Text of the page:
Thermoforming FAQs

Questions About the Thermoforming Process?

We are sure you might have some questions regarding the thermoforming process. Some of the most commonly asked questions have been answered below.  However, we would love the opportunity to answer any additional questions you might have regarding thermoforming your custom plastics product. For additional information, check out our Thermoforming Design Guidelines, or contact us now!

Thermoforming is a generic term for the thermoforming process of producing plastic parts from a flat sheet of plastic under temperature and pressure. In the highest expression of the technology, thermoforming offers close tolerances, tight specifications, and sharp detail. When combined with advanced finishing techniques, high-technology thermoforming results in products comparable to those formed by injection molding. All of us are exposed to many thermoformed plastics in our daily lives. They have replaced many parts previously manufactured from wood, paper, glass, and metal.
Thermoforming is efficient and very cost-effective for the production of many plastic parts depending on their size, shape, and quantity. Initial project costs are usually much lower, and lead times to tooling and production are generally much shorter than other processes. Modifications to design often times may be achieved. Temporary tooling offers an inexpensive short-term test for design issues and product market acceptance.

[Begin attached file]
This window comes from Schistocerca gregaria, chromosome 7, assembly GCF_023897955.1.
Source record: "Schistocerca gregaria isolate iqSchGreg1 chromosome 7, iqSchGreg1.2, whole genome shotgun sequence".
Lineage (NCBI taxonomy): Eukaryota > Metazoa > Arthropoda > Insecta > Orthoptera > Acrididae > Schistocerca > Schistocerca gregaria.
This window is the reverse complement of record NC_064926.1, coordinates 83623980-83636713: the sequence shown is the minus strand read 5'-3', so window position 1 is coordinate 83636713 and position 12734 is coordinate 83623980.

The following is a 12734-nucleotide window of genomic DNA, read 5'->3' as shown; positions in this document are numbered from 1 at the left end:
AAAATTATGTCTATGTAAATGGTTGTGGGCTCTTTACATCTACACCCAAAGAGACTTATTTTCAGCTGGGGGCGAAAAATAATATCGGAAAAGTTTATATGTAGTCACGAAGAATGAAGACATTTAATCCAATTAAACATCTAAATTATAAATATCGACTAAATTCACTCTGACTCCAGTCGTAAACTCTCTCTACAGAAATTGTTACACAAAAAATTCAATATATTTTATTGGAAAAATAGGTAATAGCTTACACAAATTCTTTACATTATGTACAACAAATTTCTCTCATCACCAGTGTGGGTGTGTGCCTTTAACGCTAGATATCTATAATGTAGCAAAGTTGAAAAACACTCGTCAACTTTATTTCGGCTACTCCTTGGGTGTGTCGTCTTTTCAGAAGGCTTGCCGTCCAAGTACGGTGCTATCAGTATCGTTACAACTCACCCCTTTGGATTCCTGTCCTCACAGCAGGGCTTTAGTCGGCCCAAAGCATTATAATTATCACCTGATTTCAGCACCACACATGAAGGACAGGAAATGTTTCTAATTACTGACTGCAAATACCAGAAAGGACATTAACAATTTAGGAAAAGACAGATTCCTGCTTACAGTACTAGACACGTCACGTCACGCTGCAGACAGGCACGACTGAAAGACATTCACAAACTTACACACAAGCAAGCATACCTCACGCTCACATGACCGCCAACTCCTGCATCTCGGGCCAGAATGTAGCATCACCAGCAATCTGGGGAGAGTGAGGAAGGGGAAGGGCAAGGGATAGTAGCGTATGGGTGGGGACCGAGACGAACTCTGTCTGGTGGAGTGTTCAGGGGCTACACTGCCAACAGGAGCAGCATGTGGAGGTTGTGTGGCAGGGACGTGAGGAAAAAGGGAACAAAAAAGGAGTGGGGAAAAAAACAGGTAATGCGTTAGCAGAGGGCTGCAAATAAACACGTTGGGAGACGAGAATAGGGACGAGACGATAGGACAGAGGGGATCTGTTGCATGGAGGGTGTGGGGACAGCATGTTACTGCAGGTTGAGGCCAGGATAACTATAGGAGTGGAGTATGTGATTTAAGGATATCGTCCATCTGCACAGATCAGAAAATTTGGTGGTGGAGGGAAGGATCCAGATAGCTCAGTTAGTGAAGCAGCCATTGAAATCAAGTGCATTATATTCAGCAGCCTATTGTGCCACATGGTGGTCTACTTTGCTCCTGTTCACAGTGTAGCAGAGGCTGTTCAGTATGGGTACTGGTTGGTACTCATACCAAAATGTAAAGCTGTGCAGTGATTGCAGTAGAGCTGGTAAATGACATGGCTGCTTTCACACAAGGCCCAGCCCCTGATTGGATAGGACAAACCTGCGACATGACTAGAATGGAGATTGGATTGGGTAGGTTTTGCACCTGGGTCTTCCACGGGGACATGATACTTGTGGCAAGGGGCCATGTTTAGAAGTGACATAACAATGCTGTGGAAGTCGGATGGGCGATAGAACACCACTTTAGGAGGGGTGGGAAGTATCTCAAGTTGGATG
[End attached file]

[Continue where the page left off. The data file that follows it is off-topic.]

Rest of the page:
Large panels, housings, enclosures, and similar parts are especially well-suited to the thermoforming process. One of the benefits of thermoforming is lower tooling costs. Tooling costs for these parts are considerably less than injection molding, which can be cost-prohibitive. Parts with features mostly confined to one side of the part are best suited to thermoforming. However, features on the uncontrolled side of the part may be addressed by trimming or fabrication and assembly.

The following table list our standard tolerances. Download a PDF of this file.

Typical Thermoform & Pressure Form Tolerances

Formed Features

Formed FeaturesPressure-formingVacuum forming
Less than 6″+/-.010″+/-.015
6″ to 12″+/-.020″+/-.025″
12″ to 18″+/-.025″+/-.030″
Above 18″, add+/-.002″ per inch 

CNC Trimmed Features

Machined features from a formed surface+/-.015
“Hole to Hole”+/-.010
Hole Diameter+/-.005

We are successful at holding close tolerances on the “controlled” (molded) side of the sheet.  Thus, it is critical for all discussions of dimension to reference the controlled side. Because our  molds are one-sided, we can only mold one surface, the side of the sheet against the mold.  The other side of the sheet is “uncontrolled”, e.g. not  molded.  And, also, because the sheet is stretched, the uncontrolled surface is even harder to predict with accuracy.  Therefore, close tolerances cannot be held on the uncontrolled side.  This has practical ramifications:

  • We cannot reference dimensions from an uncontrolled surface.